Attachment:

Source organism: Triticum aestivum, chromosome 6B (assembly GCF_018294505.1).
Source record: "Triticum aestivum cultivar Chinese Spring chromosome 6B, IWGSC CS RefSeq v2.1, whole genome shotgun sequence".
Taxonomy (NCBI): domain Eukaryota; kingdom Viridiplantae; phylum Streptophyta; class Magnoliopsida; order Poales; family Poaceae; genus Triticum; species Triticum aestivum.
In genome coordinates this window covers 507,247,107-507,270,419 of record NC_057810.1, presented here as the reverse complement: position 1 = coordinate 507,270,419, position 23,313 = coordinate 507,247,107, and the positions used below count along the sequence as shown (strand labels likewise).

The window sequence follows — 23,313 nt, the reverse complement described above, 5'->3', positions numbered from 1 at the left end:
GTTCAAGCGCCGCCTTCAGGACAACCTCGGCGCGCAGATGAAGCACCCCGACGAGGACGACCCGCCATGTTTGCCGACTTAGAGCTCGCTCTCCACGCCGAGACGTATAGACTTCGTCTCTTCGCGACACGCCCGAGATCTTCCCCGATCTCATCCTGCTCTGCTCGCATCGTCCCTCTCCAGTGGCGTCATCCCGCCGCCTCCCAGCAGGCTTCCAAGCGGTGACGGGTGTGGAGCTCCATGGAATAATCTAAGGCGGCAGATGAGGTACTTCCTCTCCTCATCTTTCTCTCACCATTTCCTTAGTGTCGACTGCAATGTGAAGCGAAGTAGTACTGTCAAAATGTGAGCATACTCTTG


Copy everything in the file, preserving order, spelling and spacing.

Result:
Source organism: Triticum aestivum, chromosome 6B (assembly GCF_018294505.1).
Source record: "Triticum aestivum cultivar Chinese Spring chromosome 6B, IWGSC CS RefSeq v2.1, whole genome shotgun sequence".
Taxonomy (NCBI): domain Eukaryota; kingdom Viridiplantae; phylum Streptophyta; class Magnoliopsida; order Poales; family Poaceae; genus Triticum; species Triticum aestivum.
In genome coordinates this window covers 507,247,107-507,270,419 of record NC_057810.1, presented here as the reverse complement: position 1 = coordinate 507,270,419, position 23,313 = coordinate 507,247,107, and the positions used below count along the sequence as shown (strand labels likewise).

The window sequence follows — 23,313 nt, the reverse complement described above, 5'->3', positions numbered from 1 at the left end:
GTTCAAGCGCCGCCTTCAGGACAACCTCGGCGCGCAGATGAAGCACCCCGACGAGGACGACCCGCCATGTTTGCCGACTTAGAGCTCGCTCTCCACGCCGAGACGTATAGACTTCGTCTCTTCGCGACACGCCCGAGATCTTCCCCGATCTCATCCTGCTCTGCTCGCATCGTCCCTCTCCAGTGGCGTCATCCCGCCGCCTCCCAGCAGGCTTCCAAGCGGTGACGGGTGTGGAGCTCCATGGAATAATCTAAGGCGGCAGATGAGGTACTTCCTCTCCTCATCTTTCTCTCACCATTTCCTTAGTGTCGACTGCAATGTGAAGCGAAGTAGTACTGTCAAAATGTGAGCATACTCTTG